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PROFILE | A Day In The Life Of TSO Principal Librarian Gary Corrin

By Michela Comparey on April 5, 2016

Principal Librarian Gary Corrin takes us on behind the scenes tour of how scores get made and played at the Toronto Symphony Orchestra.

Gary Corin. (Photo: Emma Badame)
Gary Corin. (Photo: Emma Badame)

Gary Corrin, librarian at the Toronto Symphony Orchestra, is showing me how he loads the musicians’ folders when he stops to exclaim, “Oh wait, I should get my prop. I saw this at the post office – these rubber thumbs!” His enthusiasm is infectious even though he’s showing me what is one of his more routine tasks.

As he walks me through some of the other aspects of his job, it is clear that there is no typical day for Gary and the other librarian, Kim.  “Our job in here is to safeguard the Toronto Symphony’s most valuable asset which is the time of 80 people on stage, they’re all being paid by the hour, or the conductors flown in, or whatever.”  To ensure that rehearsals run smoothly with minimal interruptions, they spend about a third of their time making sure bowings are consistent to what the concertmaster and music director decide.  In addition to that detailed work, they focus on looking ahead and anticipating problems.

“We’re the first ones looking at the printed pages, so we have to tell the personnel department. In the old days it’s ‘you need a fourth trumpet’, now its ‘third stand of first violins has to play rattle and whip, the last stand plays whirly tube, and then the other person plays the wheel of fortune’, and you’ll see some of the bass players are hitting their instruments with timpani sticks. This is where you actually study the score, to know that information, because obviously that stuff is hard to solve at the last-minute. You get out on stage, and the conductor says ‘wait a minute, where’s your timpani sticks?’”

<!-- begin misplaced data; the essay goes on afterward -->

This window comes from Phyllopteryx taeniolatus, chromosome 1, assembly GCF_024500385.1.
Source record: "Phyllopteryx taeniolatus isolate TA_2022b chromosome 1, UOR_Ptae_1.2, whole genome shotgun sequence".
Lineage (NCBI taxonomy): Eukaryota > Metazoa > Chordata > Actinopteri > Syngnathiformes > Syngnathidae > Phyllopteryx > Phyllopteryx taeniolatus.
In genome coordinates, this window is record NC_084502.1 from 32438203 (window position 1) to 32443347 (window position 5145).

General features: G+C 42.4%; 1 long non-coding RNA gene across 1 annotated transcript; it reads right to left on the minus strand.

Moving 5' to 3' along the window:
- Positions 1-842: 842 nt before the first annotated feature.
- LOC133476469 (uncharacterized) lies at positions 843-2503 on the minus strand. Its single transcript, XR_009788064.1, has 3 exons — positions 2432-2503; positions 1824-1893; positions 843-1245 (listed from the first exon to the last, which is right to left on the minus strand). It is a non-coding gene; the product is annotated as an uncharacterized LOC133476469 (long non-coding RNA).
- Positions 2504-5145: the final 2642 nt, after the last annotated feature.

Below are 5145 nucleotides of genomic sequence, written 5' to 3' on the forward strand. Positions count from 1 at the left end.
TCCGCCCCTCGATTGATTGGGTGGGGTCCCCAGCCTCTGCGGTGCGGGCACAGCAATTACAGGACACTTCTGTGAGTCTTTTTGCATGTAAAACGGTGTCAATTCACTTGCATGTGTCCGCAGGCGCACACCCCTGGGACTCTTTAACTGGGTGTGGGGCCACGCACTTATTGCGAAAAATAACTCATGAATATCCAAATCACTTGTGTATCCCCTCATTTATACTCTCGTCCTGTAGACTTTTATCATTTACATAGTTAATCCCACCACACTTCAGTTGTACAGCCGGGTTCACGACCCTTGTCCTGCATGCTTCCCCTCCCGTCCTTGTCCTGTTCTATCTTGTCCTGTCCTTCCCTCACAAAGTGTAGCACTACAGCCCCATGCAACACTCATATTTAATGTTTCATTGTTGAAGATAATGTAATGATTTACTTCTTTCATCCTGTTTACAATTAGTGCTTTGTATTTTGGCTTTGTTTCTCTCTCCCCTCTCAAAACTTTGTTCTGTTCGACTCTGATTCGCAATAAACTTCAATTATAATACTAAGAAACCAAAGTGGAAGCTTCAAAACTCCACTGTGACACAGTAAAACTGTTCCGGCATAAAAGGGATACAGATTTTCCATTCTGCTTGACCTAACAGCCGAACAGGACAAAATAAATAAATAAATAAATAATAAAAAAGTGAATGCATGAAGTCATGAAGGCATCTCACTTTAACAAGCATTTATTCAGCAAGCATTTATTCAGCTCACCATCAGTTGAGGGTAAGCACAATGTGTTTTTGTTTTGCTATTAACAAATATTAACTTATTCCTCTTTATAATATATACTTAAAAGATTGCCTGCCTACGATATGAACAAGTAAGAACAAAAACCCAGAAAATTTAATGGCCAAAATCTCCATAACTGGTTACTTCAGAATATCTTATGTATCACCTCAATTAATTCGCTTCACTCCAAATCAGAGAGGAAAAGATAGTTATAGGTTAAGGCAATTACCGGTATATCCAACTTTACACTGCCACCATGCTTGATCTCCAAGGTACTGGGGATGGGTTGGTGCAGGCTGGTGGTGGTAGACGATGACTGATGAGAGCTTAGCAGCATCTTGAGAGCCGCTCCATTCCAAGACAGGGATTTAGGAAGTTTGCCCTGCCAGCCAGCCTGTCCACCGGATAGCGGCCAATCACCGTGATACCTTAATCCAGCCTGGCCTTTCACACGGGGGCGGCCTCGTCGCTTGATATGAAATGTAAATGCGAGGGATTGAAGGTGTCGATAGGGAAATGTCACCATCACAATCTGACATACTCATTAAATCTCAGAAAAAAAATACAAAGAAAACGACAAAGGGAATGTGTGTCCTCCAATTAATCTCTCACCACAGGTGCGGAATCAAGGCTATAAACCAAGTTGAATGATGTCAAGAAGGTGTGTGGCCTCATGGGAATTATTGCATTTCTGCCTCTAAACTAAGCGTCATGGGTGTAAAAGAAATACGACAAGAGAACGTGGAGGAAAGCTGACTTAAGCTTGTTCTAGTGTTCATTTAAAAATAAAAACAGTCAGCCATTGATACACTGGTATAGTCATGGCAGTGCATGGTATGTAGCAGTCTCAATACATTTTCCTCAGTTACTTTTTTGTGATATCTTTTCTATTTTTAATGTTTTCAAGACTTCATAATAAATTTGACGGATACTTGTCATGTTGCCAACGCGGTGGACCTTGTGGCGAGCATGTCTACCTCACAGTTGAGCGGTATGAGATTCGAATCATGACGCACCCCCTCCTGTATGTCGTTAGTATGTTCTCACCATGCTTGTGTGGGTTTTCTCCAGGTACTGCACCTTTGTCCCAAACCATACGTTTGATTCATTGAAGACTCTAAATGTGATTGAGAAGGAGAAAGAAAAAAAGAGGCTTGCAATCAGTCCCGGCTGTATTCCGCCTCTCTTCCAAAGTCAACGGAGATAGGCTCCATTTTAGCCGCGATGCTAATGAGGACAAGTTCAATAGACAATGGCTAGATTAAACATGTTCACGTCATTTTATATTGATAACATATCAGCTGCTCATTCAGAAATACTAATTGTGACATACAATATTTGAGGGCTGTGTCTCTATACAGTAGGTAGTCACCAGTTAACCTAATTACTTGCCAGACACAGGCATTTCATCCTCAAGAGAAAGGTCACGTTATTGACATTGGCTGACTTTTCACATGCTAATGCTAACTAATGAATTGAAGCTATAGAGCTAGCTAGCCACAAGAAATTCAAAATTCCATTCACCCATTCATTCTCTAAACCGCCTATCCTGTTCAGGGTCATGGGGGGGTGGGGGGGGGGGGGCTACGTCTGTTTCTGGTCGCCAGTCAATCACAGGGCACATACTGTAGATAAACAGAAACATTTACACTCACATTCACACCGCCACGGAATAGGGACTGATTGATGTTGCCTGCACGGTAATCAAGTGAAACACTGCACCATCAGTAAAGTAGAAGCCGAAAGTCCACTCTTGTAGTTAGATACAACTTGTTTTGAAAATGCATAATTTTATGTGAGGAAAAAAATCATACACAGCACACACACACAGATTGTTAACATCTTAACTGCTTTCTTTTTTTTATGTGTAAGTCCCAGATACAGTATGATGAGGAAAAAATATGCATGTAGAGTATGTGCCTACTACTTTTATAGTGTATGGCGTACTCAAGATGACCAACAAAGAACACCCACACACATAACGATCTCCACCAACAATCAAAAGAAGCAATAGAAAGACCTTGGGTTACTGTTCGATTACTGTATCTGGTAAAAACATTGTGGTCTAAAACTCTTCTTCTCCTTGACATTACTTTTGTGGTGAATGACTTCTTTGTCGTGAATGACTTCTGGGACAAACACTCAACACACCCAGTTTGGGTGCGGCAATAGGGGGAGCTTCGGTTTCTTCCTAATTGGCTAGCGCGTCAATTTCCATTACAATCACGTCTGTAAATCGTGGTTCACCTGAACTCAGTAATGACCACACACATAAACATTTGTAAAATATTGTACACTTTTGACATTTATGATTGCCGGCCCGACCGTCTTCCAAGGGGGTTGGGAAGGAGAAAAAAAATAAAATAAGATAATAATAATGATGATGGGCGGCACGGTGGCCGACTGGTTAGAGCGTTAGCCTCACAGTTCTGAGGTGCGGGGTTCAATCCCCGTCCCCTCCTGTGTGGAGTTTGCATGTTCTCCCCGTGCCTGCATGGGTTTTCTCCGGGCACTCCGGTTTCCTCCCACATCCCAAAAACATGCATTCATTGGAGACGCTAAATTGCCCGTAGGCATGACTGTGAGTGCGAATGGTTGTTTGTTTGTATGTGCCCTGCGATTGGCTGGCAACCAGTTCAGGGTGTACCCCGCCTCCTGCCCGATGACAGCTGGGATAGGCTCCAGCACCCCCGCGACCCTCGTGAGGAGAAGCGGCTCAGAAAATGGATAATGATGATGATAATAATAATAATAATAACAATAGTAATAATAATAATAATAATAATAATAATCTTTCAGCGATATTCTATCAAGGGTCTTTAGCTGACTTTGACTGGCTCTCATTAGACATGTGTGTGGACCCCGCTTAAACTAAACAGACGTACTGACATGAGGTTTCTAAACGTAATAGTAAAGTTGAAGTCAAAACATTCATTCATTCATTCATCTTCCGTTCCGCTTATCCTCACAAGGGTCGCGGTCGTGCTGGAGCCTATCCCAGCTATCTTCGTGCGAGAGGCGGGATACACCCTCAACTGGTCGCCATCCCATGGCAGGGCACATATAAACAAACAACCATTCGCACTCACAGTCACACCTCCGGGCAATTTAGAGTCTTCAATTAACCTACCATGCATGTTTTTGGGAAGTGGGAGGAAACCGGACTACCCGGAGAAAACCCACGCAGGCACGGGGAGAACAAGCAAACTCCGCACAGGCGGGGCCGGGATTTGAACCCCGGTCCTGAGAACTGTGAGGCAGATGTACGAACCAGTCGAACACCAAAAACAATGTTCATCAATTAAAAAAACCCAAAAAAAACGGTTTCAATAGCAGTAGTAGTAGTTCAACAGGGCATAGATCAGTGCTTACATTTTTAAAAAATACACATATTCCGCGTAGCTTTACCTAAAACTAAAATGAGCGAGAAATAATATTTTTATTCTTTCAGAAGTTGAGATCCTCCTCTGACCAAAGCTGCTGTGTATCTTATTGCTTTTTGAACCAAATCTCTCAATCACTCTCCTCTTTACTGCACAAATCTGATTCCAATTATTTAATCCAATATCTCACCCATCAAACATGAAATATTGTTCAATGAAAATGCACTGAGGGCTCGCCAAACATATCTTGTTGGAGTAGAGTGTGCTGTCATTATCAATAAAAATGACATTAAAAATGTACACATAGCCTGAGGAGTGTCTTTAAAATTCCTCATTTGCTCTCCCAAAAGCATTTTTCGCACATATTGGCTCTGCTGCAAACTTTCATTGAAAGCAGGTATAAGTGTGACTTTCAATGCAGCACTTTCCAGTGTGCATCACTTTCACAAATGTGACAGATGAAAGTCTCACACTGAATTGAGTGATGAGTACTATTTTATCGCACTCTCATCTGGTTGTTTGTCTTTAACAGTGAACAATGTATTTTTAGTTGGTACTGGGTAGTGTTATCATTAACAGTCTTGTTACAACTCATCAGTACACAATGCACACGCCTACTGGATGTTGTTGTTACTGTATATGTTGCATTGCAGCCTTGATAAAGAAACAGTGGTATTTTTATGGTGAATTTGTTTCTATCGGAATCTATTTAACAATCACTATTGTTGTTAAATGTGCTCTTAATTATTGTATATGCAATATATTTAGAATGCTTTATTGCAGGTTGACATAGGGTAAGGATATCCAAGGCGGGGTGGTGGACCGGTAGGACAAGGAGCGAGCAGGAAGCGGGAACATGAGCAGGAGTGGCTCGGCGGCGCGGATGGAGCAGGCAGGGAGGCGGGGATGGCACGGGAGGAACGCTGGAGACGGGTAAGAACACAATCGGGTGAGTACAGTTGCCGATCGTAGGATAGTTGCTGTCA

Michela Comparey

Somewhere along the line, Gary has also become the resident expert on whirly tubes as well.  A piece for the New Creations festival not only specifies whirly tubes, but it also specifies a specific pitch.  While it’s not entirely clear how Gary got put in charge of obtaining pitched whirly tubes, he seems to relish the challenge and is only a little bit incredulous: “Someone was coming in here, they were on their way to the library to get the whirly tubes, and they went ‘oh yeah’ as if, of course, the library, the library, has the whirly tubes”.

Gary’s career path is as interesting as his day-to-day work: “This is my 7th orchestra. I started as a clarinet player in Eugene, Oregon, in a little orchestra and the personnel manager said, ‘our librarian quit, who wants to do this?’ And I worked in the library, so I thought, ‘how hard can it be?’ And then I started learning… coincidentally I had a friend from high school who had just become a librarian with the San Francisco Symphony, so I thought, ‘whatever I don’t know she can tell me.’  The next time I was home I went down, and she took me to the San Francisco Symphony library and showed me, and I went ‘wow, there’s a lot to it!’ and I thought ‘holy cow!’  And ‘I’m good at that [stuff].’ There are fine clarinet players out there, and I’m a pretty good clarinet player, but you have to be really good. So I’m good at this, and that’s satisfying.”